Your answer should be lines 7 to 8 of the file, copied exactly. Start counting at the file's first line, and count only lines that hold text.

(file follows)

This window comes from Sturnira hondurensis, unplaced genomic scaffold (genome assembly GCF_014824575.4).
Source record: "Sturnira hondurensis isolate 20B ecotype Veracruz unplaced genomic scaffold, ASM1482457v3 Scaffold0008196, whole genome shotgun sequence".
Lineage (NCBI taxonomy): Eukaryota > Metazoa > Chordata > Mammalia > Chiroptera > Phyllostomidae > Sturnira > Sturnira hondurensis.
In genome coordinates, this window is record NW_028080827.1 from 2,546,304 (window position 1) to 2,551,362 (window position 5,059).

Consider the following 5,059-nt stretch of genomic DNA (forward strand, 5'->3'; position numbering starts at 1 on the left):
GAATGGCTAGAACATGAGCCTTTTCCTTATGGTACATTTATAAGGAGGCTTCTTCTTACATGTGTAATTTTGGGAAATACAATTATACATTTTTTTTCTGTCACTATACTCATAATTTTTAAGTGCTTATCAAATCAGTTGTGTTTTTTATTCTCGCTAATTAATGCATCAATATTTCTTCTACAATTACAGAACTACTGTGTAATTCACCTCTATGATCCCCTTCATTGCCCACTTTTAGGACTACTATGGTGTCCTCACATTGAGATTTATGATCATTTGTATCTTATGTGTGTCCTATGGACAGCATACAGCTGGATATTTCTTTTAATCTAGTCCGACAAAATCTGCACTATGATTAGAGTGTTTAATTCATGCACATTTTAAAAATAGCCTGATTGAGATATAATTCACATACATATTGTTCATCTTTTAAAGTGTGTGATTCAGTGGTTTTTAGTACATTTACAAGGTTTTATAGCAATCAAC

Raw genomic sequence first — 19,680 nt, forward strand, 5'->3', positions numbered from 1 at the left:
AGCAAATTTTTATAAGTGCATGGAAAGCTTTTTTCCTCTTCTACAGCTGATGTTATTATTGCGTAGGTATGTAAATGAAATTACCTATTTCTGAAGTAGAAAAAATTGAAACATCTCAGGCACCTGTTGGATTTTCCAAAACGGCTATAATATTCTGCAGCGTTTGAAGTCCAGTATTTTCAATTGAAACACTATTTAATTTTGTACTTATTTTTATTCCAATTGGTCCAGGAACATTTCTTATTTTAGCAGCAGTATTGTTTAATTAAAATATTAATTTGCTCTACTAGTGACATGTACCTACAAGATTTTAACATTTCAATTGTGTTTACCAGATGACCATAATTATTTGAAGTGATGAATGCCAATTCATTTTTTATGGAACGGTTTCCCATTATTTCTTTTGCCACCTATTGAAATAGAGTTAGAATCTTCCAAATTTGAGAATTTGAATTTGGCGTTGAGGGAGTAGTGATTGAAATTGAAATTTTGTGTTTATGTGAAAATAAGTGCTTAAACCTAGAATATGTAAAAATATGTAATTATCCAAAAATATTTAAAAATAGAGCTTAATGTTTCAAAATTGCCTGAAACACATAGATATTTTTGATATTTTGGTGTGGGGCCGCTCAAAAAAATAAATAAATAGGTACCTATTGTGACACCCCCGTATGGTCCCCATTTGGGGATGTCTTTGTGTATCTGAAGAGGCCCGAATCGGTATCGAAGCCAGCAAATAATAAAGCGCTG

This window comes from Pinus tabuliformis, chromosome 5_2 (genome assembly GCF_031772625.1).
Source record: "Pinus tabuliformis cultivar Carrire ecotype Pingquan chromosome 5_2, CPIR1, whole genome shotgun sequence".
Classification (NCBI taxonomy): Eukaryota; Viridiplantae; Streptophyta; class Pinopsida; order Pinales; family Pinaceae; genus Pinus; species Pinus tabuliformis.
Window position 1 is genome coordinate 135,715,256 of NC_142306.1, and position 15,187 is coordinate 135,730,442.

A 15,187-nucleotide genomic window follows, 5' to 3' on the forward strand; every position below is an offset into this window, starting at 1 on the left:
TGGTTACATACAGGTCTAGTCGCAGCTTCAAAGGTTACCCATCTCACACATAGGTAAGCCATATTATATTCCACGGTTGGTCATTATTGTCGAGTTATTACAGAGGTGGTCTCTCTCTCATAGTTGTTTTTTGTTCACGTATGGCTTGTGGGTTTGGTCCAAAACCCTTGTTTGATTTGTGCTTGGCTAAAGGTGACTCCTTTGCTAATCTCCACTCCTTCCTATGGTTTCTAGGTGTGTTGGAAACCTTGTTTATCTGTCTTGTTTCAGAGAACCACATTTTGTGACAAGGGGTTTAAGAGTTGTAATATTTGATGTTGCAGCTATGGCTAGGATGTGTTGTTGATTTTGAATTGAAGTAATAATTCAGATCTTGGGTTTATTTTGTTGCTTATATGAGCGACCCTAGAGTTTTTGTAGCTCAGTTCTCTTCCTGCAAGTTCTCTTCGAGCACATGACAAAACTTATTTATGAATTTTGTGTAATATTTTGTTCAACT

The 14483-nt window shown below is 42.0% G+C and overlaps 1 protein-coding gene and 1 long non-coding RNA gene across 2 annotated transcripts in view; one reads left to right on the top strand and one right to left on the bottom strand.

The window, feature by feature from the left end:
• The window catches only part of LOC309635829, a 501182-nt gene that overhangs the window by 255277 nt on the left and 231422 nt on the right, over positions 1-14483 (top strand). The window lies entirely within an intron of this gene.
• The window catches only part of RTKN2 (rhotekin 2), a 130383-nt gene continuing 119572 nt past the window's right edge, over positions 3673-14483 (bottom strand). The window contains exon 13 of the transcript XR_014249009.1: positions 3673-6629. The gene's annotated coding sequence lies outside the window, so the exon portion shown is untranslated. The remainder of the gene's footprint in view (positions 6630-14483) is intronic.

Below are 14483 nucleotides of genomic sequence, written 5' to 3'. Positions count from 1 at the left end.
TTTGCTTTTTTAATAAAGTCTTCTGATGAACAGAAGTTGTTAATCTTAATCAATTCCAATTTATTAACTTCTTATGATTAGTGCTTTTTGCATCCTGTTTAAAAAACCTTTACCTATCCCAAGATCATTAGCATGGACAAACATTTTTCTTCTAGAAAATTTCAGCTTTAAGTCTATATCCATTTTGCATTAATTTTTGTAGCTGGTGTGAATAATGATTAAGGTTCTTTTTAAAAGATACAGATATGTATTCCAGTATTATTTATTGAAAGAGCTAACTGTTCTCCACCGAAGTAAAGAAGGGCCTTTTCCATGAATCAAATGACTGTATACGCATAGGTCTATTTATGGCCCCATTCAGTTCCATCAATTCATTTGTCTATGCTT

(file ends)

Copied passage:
Raw genomic sequence first — 19,680 nt, forward strand, 5'->3', positions numbered from 1 at the left:
AGCAAATTTTTATAAGTGCATGGAAAGCTTTTTTCCTCTTCTACAGCTGATGTTATTATTGCGTAGGTATGTAAATGAAATTACCTATTTCTGAAGTAGAAAAAATTGAAACATCTCAGGCACCTGTTGGATTTTCCAAAACGGCTATAATATTCTGCAGCGTTTGAAGTCCAGTATTTTCAATTGAAACACTATTTAATTTTGTACTTATTTTTATTCCAATTGGTCCAGGAACATTTCTTATTTTAGCAGCAGTATTGTTTAATTAAAATATTAATTTGCTCTACTAGTGACATGTACCTACAAGATTTTAACATTTCAATTGTGTTTACCAGATGACCATAATTATTTGAAGTGATGAATGCCAATTCATTTTTTATGGAACGGTTTCCCATTATTTCTTTTGCCACCTATTGAAATAGAGTTAGAATCTTCCAAATTTGAGAATTTGAATTTGGCGTTGAGGGAGTAGTGATTGAAATTGAAATTTTGTGTTTATGTGAAAATAAGTGCTTAAACCTAGAATATGTAAAAATATGTAATTATCCAAAAATATTTAAAAATAGAGCTTAATGTTTCAAAATTGCCTGAAACACATAGATATTTTTGATATTTTGGTGTGGGGCCGCTCAAAAAAATAAATAAATAGGTACCTATTGTGACACCCCCGTATGGTCCCCATTTGGGGATGTCTTTGTGTATCTGAAGAGGCCCGAATCGGTATCGAAGCCAGCAAATAATAAAGCGCTG